Browsing by Author "Cieri, Helen De"
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- ItemA retrospective and prospective analysis of HRM research in Chinese firms: implications and directions for future study(2008) Zhu, Cherrie Jiuhua; Thomson, Stanley Bruce; Cieri, Helen DeBased on an extensive review and analysis of 182 articles published in the field of human resource management that focus on China since its economic reform, this article discusses the major reasons for the growth in this area of research. We identify five major categories spanning research and practice, ownership type, and research method. Further, we examine issues and deficiencies in the research literature. Based on our analysis of each research category, we present a substantial series of research questions and implications for future research on HRM in China.
- ItemDevolvement of HR practices in transitional economies: evidence from China(2008) Zhu, Cherrie Jiuhua; Cooper, Brian; Cieri, Helen De; Thomson, Stanley Bruce; Zhao, ShumingChina's progressive integration into the global economy has strengthened its position as a ‘magnet’ for foreign direct investment. The inevitably increased competition in the Chinese economy has led firms to adopt more market-oriented approaches to human resource management (HRM). Based on a survey of 618 managers in state-owned enterprises, domestic/private- and foreign-invested firms operating in the Jiangsu Province of China, this study investigates the extent to which HR practices have been strategically devolved to line managers, and the relationship between this devolvement and the performance of firms in China. Overall, there was little evidence of devolvement to line managers. We found no evidence of a relationship between the degree of devolvement and firm performance, although the provision of formal training to line/middle managers was predictive of performance.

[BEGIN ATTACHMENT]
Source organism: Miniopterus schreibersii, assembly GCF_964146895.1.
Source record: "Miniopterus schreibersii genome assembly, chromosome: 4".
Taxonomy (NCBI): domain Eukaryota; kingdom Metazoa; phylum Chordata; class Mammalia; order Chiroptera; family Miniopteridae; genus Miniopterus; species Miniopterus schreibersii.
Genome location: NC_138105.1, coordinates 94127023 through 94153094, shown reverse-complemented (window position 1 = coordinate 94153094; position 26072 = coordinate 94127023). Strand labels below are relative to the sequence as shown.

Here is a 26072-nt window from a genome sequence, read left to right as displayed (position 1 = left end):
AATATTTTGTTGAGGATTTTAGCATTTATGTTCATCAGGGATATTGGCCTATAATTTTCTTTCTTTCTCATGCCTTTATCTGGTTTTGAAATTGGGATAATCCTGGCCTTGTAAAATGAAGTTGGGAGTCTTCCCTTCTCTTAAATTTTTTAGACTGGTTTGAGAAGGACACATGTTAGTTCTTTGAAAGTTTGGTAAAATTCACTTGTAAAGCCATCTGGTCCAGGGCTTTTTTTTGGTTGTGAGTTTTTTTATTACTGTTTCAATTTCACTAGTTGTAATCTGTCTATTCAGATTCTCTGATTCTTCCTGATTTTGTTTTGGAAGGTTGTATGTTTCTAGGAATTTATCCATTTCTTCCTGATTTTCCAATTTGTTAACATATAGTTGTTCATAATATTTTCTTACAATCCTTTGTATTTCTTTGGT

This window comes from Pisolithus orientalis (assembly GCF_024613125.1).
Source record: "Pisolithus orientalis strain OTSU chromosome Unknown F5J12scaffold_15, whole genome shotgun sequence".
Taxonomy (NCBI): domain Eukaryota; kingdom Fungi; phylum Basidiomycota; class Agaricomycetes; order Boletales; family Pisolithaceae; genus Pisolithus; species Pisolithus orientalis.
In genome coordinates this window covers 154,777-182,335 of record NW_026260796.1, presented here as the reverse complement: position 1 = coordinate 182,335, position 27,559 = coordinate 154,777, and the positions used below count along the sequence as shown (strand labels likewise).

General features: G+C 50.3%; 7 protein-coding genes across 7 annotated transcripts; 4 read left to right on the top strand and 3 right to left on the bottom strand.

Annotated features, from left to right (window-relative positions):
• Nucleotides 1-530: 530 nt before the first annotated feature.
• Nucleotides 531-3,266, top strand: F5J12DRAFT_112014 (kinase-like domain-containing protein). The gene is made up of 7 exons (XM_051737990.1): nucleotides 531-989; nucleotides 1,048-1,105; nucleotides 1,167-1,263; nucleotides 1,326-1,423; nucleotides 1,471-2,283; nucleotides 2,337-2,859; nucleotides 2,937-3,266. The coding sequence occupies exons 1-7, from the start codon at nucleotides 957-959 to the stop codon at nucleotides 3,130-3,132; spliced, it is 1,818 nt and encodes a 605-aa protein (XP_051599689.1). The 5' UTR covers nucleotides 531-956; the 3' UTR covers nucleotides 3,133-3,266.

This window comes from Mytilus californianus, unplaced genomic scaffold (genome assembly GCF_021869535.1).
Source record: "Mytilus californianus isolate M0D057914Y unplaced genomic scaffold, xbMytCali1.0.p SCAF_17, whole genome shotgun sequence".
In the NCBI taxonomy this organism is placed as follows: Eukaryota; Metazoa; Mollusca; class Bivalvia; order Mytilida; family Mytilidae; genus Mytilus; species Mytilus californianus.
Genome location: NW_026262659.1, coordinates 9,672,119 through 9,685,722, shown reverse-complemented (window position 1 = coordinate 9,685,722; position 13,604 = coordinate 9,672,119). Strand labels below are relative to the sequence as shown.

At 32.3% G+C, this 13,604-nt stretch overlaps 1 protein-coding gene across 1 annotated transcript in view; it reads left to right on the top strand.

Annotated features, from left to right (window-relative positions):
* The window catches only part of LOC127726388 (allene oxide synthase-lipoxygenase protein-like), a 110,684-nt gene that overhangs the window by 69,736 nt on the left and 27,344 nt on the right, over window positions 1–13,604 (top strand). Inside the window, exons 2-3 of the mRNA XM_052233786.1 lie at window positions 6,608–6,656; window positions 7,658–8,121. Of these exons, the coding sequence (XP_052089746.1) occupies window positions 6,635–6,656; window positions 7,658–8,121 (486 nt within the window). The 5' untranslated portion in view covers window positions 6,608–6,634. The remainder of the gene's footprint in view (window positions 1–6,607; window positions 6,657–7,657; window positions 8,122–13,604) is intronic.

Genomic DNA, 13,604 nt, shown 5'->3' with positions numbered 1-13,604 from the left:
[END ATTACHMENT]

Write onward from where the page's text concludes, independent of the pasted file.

- ItemExtending the investment development path model to include the human environment factor(2011) Zhu, Cherrie Jiuhua; Thomson, Stanley Bruce; Hutchings, Kate; Cieri, Helen DeThis article aims to address Dunning's call to include the 'human environment' (HE) as a new trend and trajectory for research in international business (IB). Dunning argues that the most important driver for economic advancement is knowledge, which arises from the HE. We extend Dunning's IB theory of the five stages of a country's investment development path (IDP) to include the HE factor. Further, we use China as an example in which to examine the role of human resource management (HRM). We identify and analyze an important link between foreign direct investment, multinational enterprises, and both domestic and global HRM.